Nebbiolo is a red wine grape varietal predominately linked with the Piedmont wine region of northen Italy - where it makes the D.O.C.G. wines of Barolo and Barbaresco. The name Nebbiolo is thought to stem from the Piedmontese word 'nebbia' which means 'fog'. As during harvest time, which typically takes place in October, a thick fog sets in on the Langhe region where these Nebbiolo vineyards are planted.
Other explanations refer to the fog-like 'bloom' that forms over the berries just before harvest or that perhaps the name stems from the Italian word 'nobile', which translates to noble.
Nebbiolo is an important varietal, and famous for producing world renowned red wines - in reality, this grape makes up only 5% of all the wines produced in the Piedmont area.


There are twice as many hectares planted with Dolcetto and nearly ten times more Barbera. A reason for this - Nebbiolo is one of the more problematic varietals for both viticulturists and winemakers to work with. It is very sensitive to both soil and geography and can yield wines that vary widely in body, tannin and acidity, as well as aroma and flavour complexity.
A late ripening grape, the vines need the best exposures, especially in cooler climates, in order to reach maturity. It performs better in calcareous rather than sandy soils. Nebbiolo grape skins are relatively thin, but quite tough and fairly resistant to molds and other pests.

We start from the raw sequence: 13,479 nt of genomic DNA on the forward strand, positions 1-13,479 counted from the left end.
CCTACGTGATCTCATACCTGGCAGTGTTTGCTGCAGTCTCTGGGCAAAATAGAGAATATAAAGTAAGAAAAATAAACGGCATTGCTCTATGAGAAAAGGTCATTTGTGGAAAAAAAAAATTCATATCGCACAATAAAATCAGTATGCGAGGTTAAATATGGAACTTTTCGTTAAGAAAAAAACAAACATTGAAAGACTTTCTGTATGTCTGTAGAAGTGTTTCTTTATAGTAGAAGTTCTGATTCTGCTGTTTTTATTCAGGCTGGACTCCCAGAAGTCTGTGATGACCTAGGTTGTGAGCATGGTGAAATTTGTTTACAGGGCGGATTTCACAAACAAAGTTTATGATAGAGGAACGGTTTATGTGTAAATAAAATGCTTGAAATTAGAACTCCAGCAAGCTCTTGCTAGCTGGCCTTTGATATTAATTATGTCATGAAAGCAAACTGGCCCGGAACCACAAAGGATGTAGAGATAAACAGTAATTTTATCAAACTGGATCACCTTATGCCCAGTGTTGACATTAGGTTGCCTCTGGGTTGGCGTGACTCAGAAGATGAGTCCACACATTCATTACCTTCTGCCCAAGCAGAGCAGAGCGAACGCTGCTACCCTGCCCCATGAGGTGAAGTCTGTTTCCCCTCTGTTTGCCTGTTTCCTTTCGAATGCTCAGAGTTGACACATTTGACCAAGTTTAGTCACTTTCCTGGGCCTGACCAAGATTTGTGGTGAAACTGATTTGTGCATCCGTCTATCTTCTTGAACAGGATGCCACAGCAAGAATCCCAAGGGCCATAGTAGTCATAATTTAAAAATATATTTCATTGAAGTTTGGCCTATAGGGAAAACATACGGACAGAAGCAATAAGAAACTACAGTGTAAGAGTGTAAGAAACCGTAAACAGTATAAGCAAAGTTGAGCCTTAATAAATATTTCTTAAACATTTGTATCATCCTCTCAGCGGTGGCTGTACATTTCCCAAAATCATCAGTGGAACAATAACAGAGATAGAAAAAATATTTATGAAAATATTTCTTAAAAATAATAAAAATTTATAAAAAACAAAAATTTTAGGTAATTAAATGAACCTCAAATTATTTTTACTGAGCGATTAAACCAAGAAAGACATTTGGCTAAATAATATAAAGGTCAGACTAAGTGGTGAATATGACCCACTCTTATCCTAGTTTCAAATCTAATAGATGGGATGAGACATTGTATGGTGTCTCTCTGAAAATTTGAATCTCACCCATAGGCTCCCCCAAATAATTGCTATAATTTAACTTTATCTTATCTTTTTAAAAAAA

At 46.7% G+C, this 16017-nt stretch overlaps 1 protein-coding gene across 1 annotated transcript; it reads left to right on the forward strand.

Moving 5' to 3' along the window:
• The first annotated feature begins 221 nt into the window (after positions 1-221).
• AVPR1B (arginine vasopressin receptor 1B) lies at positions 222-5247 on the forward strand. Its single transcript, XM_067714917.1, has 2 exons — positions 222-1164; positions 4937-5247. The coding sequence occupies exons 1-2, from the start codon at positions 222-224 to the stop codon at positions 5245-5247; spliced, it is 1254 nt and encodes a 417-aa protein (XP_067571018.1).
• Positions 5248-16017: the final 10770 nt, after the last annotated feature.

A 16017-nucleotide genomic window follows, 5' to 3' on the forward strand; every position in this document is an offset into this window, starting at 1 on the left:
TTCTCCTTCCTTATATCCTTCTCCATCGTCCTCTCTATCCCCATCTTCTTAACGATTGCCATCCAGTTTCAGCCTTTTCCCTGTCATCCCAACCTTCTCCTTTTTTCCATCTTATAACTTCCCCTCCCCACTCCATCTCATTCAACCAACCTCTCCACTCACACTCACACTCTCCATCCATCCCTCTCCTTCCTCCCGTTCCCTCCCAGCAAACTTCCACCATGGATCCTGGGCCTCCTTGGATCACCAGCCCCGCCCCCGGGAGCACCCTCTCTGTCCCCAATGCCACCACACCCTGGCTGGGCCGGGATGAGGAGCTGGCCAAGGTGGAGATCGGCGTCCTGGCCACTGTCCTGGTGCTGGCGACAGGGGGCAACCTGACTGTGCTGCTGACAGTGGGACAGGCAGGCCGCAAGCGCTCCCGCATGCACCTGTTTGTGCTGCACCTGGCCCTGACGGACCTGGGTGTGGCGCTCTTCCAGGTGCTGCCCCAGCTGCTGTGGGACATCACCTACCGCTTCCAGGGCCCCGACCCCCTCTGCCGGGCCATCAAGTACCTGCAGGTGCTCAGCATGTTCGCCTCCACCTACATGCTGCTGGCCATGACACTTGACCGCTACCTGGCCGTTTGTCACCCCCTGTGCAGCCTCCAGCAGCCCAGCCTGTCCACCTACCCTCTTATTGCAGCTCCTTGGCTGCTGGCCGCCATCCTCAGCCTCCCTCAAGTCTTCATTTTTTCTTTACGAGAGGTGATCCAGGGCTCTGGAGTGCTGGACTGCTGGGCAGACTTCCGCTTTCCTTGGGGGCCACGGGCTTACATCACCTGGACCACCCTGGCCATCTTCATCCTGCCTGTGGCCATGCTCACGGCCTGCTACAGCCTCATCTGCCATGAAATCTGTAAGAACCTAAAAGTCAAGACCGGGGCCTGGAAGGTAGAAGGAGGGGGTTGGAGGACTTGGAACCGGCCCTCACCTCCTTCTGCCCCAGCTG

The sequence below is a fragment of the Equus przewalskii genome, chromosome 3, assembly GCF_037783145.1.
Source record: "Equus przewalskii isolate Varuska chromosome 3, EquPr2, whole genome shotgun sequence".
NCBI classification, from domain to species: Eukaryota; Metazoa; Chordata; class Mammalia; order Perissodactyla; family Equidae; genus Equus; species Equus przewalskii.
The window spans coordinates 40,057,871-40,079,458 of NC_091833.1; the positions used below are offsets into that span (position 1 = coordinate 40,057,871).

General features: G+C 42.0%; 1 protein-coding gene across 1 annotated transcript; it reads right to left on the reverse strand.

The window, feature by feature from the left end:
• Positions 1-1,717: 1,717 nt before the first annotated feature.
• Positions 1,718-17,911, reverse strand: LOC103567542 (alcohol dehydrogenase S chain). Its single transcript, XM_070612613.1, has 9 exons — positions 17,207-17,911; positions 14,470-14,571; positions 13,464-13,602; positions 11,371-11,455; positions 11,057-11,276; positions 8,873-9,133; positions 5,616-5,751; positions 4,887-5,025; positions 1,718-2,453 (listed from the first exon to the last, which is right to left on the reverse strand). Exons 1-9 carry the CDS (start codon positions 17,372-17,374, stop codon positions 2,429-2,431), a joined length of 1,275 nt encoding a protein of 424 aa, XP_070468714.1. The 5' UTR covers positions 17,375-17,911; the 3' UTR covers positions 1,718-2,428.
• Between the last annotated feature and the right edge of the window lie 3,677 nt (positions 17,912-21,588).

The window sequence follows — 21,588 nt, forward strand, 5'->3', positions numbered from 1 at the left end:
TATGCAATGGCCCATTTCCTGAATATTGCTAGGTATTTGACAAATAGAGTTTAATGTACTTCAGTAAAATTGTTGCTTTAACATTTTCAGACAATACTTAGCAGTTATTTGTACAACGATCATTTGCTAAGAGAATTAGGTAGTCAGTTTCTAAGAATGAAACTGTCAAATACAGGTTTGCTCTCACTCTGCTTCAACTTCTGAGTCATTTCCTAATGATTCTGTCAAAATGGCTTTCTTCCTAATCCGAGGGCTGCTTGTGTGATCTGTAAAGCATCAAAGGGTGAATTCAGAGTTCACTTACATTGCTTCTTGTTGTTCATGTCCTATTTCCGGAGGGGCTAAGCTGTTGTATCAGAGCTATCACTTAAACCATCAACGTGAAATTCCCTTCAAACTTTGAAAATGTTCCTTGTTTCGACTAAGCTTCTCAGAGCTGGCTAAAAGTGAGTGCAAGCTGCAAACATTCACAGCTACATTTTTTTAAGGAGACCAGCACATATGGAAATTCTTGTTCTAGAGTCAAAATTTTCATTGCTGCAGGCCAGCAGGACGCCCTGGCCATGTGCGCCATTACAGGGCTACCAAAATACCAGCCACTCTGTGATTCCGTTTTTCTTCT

Many winemakers and in particular local viticulturists feel that the Nebbiolo varietal can be even more difficult to get physiologically ripe and work with in the winery than Pinot Noir. It can be changeable, moody and unpredictable while undergoing typical vinification and aging procedures in the winery.
Nebbiolo traditionally produces lightly coloured red wines that can be high in tannins and with aromas of red berries, liquorice, violets and roses. As they age, the wines take on a characteristic brick-orange hue around the rim of the glass and mature to reveal other aromas and flavours such as violets, liquorice, wild herbs, dark cherries, wild raspberries, truffles and tobacco. Nebbiolo wines can reward several years of aging to balance out their natural tannins with other varietal characteristics, resulting in rich, complex wines - enjoy.